ue to Soomla no longer supporting their plugin for IAP I decided to make the original Wordsum free with no IAP and no Ads. I thought this would be better then spending my time trying to find a new IAP system for a now 2 year old game. I also just don’t have the time since I’m only one person. Another plus is that I could now port the game to Windows, Linux and Mac. opefully more people get to play and enjoy the game now.
I’ve been using SpatialOS for quite some time now and there have been some ups and downs along the way. Major changes to the API have required me to rethink how I develop with the technology. The latest version Spatial 9 was no different. This version had some of the biggest changes yet.
After taking the time to learn the new version, I was pleasantly surprised by all the improvements that were made. The team at Improbable really has done a great job.
To celebrate getting Spatial 9 working in VR, I wanted to share the first rough screenshot of my friend hanging out and waving to me in the Community Garden I’m building. Unfortunately the plants we had growing in here died due to lack of watering…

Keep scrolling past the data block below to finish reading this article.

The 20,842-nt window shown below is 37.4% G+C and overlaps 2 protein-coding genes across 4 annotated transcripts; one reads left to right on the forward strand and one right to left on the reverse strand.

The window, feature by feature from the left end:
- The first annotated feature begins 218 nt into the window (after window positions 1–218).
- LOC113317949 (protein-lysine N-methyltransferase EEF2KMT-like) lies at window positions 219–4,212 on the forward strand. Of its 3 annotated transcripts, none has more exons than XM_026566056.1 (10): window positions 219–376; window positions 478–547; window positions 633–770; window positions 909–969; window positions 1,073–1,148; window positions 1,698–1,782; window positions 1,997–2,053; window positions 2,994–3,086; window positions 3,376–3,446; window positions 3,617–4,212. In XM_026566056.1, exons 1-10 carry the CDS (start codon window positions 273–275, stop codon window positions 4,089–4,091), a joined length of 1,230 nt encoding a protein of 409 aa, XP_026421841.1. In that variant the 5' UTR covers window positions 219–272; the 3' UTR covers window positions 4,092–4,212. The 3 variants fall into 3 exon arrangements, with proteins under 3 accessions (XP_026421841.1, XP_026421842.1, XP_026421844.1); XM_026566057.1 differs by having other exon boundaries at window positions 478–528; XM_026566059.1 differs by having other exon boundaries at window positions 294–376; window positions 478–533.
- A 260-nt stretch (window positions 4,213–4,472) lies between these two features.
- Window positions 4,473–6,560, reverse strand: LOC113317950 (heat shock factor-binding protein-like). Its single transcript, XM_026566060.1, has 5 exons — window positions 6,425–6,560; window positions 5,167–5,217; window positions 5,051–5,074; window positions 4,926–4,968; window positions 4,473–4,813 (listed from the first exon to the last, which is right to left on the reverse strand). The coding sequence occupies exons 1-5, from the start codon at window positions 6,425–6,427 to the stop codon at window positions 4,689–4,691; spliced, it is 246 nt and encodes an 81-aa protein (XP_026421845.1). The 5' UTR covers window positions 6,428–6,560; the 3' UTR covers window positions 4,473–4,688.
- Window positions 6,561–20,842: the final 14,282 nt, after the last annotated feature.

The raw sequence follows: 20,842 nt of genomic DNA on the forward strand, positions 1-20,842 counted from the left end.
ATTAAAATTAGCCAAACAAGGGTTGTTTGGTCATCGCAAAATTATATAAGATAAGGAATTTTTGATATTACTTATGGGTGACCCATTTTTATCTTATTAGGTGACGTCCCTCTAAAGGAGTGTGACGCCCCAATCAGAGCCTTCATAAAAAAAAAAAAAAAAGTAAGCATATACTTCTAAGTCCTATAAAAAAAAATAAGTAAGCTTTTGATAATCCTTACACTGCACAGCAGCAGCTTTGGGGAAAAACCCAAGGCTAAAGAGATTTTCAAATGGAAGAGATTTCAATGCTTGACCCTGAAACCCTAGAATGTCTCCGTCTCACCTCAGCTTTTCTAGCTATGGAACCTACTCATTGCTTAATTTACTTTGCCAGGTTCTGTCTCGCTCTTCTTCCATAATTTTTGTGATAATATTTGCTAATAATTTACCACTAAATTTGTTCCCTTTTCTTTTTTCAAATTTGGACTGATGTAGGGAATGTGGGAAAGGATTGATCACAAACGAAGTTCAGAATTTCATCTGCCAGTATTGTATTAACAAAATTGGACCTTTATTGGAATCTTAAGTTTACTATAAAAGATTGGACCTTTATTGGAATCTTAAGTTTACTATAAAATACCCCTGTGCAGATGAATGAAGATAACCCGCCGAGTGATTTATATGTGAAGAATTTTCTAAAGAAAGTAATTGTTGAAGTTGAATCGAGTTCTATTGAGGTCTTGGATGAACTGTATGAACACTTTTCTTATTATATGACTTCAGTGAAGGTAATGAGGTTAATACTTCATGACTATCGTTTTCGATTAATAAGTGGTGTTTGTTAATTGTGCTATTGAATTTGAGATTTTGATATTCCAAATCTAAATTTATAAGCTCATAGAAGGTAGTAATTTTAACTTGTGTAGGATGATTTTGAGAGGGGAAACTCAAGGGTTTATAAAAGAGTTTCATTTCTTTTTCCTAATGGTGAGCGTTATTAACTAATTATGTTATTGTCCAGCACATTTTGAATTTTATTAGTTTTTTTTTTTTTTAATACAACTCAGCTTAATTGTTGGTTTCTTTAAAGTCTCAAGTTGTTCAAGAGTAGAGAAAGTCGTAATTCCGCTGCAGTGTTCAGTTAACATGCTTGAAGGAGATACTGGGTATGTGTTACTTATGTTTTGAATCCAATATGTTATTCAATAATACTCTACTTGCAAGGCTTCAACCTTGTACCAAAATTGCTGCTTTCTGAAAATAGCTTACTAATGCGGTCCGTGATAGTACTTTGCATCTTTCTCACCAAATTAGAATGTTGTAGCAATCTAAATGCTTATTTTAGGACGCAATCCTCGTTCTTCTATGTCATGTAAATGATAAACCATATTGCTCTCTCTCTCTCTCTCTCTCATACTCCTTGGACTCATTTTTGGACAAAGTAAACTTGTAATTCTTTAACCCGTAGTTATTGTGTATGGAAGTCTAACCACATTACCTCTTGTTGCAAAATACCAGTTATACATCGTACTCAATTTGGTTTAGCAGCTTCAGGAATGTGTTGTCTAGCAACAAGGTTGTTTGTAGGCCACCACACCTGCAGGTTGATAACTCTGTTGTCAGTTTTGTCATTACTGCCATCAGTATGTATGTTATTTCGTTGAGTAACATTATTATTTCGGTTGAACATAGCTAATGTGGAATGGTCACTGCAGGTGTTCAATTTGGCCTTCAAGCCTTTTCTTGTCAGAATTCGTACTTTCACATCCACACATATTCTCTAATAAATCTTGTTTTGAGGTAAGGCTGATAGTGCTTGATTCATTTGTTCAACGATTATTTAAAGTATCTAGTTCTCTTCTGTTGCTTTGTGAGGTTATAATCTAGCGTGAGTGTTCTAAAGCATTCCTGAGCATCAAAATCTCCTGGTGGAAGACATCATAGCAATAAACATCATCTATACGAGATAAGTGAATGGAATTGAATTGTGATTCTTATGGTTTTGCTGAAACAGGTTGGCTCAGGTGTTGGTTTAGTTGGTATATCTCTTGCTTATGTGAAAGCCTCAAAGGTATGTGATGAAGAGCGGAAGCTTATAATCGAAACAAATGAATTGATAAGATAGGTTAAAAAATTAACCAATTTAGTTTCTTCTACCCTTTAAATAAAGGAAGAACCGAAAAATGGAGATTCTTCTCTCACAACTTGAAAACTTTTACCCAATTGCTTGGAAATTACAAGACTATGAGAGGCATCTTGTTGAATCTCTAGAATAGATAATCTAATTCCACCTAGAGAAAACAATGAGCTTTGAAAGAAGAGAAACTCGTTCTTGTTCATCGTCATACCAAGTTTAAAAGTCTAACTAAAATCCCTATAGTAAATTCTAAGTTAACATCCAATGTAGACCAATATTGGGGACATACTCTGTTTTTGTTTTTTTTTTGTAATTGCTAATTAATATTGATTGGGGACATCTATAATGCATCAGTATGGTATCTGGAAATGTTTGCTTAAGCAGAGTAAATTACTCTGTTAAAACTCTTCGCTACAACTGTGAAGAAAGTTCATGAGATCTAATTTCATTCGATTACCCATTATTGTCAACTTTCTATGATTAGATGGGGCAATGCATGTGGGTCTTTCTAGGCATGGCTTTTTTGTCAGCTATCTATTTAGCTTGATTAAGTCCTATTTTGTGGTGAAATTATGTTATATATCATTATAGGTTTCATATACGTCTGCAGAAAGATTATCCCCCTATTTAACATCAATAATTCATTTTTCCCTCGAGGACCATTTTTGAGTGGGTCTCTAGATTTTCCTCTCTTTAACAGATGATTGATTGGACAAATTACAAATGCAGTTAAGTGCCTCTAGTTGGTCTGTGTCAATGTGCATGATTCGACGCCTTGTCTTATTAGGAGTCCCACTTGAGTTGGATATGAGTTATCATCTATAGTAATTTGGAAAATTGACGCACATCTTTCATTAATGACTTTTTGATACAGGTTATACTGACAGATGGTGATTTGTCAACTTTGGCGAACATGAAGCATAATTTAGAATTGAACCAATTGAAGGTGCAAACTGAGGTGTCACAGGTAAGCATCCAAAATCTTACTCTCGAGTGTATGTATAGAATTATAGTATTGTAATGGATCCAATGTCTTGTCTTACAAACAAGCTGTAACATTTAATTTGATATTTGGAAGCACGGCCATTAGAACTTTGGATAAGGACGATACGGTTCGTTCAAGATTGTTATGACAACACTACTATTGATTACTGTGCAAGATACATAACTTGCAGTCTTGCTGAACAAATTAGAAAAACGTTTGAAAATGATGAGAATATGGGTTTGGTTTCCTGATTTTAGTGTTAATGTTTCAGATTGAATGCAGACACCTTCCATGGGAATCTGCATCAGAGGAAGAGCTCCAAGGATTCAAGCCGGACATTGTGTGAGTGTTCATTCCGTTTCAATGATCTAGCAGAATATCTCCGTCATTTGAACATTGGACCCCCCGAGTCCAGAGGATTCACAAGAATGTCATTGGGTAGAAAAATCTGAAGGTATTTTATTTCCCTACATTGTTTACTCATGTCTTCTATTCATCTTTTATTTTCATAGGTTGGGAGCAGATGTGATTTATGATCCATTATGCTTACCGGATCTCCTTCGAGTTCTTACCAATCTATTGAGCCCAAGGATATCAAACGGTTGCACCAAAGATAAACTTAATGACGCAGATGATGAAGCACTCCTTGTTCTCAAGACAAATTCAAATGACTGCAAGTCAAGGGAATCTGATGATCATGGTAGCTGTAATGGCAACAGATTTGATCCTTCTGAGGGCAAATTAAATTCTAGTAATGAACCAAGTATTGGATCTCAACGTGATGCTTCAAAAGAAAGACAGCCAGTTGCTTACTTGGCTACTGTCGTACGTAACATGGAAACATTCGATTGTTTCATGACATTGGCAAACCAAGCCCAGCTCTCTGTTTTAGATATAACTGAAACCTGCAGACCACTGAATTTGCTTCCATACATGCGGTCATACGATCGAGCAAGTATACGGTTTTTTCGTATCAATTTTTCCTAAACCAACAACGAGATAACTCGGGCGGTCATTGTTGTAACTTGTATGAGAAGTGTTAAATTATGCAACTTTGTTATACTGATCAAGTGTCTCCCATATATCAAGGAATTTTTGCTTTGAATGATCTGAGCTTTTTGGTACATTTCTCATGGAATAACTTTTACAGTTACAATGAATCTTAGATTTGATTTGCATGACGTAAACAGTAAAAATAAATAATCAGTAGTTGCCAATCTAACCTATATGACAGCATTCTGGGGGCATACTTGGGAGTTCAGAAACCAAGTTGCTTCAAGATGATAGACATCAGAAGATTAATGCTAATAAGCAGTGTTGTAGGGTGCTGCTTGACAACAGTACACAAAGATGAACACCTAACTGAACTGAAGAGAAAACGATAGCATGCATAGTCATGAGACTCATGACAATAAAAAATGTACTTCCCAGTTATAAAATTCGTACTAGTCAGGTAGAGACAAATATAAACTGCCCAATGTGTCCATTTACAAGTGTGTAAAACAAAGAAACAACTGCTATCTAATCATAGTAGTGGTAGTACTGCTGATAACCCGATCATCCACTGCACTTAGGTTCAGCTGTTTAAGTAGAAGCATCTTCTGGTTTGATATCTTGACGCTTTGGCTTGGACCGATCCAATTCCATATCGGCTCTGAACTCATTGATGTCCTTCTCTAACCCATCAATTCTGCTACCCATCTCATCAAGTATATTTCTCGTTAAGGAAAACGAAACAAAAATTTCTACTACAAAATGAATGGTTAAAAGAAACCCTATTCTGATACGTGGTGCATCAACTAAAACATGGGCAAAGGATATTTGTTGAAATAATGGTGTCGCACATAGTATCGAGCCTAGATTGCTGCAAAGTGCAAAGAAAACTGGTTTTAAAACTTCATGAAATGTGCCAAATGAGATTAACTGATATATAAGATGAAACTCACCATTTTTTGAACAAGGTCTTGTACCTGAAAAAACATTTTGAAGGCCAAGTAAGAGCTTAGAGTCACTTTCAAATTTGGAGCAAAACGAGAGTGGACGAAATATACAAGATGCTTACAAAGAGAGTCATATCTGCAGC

Making Wordsum Blitz has been a very long journey considering the small size of the game. I really wanted to make something special based on the original idea of Wordsum. Along with the artistic help of my friend Jennifer Reyes aka InkByJeng, we managed to create a beautiful and fun game. I’m actually pretty terrible at playing the game so my top score is around 30,000 or so. Tweet me @pixelshotgames and let me know how awesome your score is.
Pro Tip: Just in case people are wondering, you tap the white panel at the top to pause the game.
I’ve been creating games independently now for more than a year. It hasn’t been easy to do everything myself but it has been rewarding. Somewhere along the way I feel like I lost track of why I became indie. I even started to regret making games in the first place. I’m not sure if this post will amount to anything more than me rambling but I feel reflecting on my past might help myself as well as others remember why we all chose to do this in the first place.